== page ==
From Irish Pedigrees; or the Origin and Stem of the Irish Nation by John O'Hart
 Arms: Gu. a lion ramp. ar. armed and langued az. betw. two swords, points upwards of the second, pommels and hilts or, one in bend dexter, the other in bend sinister.
DIOMUSACH, who is No. 97 on the "Connor" Faley pedigree; was the ancestor of O'Diomasaighe; anglicised Dempsey, and O'Dempsey.
97. Diomusach: ("diomusach:" Irish, proud, haughty, arrogant): son of Congall; a quo O'Diomasaighe.
98. Flann Da Congall: his son; had an elder brother named Aeneas, who was ancestor of O'Connor Faley.
99. Cineth (by some called Tumaltach): his son; had a brother Mugron, who was the ancestor of Hoolahan, of "Clann Colgan."
100. Donal: his son; had a brother named Riaghan, who was the ancestor of Dunne, and a quo O'Regan. This Donal had another brother named Hugh, who was the ancestor of O'Dempsey, lords of Clanmaliere (as in the next following genealogy).
101. Hugh O'Dempsey: son of Donal; was the first of the family that assumed this sirname.
102. Conor: his son.
103. Maoluradh ("uradh:" Irish, apparel, good condition): his son; a quo Clann Maoluraidh, anglicised "Clanmaliere."
104. Corcran: his son.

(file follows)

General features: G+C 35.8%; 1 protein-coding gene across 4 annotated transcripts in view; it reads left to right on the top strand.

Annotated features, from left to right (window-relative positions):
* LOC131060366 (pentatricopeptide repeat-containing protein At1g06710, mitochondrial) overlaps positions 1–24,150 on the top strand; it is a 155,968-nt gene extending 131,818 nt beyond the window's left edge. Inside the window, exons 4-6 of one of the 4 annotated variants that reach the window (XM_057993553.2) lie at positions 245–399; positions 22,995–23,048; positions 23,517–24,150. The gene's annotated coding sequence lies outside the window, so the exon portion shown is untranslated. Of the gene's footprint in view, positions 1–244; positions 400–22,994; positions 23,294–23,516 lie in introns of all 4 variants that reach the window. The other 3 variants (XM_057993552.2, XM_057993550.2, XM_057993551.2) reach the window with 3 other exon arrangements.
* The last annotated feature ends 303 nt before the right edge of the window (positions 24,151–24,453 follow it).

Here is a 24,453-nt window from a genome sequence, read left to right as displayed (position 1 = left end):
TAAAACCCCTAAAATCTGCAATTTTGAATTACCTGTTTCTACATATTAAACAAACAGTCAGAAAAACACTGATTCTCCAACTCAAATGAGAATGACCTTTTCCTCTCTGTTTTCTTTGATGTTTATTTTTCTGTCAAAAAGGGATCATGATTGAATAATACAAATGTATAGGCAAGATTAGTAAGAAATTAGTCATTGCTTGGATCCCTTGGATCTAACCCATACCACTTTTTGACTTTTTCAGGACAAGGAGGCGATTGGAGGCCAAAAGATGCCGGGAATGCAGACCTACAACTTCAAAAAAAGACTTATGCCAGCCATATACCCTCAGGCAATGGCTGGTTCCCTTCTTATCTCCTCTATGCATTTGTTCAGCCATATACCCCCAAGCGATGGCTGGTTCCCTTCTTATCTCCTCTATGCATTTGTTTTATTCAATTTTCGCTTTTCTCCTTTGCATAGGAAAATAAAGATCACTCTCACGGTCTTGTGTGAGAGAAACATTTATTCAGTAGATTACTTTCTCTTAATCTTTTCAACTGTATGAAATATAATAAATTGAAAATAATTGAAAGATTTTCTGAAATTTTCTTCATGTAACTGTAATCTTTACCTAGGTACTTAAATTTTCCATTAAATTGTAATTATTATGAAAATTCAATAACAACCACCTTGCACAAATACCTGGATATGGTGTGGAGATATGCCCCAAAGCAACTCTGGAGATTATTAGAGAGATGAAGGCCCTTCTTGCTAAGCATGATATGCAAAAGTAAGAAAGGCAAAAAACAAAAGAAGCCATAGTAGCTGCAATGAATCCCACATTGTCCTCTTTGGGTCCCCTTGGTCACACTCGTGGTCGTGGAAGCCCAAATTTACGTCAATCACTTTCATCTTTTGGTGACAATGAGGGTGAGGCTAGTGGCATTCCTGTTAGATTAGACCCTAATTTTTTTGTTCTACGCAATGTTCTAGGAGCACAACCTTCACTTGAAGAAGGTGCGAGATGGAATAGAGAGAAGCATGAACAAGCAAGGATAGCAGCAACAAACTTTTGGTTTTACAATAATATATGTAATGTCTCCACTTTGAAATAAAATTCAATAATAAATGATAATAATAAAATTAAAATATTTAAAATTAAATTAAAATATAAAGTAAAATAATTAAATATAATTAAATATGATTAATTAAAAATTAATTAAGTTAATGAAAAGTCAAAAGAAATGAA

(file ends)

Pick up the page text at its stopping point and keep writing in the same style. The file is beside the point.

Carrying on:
105. Diomusach: his son.
106. Hugh O'Dempsey: his son.
107. Corcran (2): his son.
108. Florence: his son; was the first "lord of Clanmaliere."
109. Cubhroa: his son.
110. Dermod: his son.
111. Hugh: his son.
112. Coilen: his son.
113. Fionn: his son.
114. Melachlin: his son.
115. Dermod (2): his son.
116. Fionn (2): his son.
117. Melachlin (2): his son.
118. Fionn (3): his son.
119. Dermod (3): his son.
120. Maolmorra: his son; lord of Clanmaliere.
121. Cahir (or Cahyr), of Ballybrittas, in the Queen's Co.: his son.
122. Hugh: his son.
123. Dermod (4): his son.
124. Terence (or Tirloch) O'Dempsey: his son; died without issue, A.D. 1578.
 Clanmaliere: This territory lay principally on both sides of the river Barrow, in the King's and Queen's counties: it contained parts of the present baronies of Geashill and Philipstown, in the King's County; with part of Portnehinch, in the Queen's County; and part of Offaley, in the co. Kildare, including Monasterevan and the adjoining districts; and, according to Sir Charles Coote in his survey, the O'Dempseys had a part of the barony of Ballycowen, in the King's County.
In Popular Rhymes and Sayings of Ireland (first published in 1924) John J. Marshall examines the origin of a variety of rhymes and sayings that were at one time in vogue around different parts of the country, including those which he recalled from his own childhood in County Tyrone. Numerous riddles, games and charms are recounted, as well as the traditions of the ‘Wren Boys’ and Christmas Rhymers. Other chapters describe the war cries of prominent Irish septs and the names by which Ireland has been personified in literature over the centuries.
The book is also available as a Kindle download.
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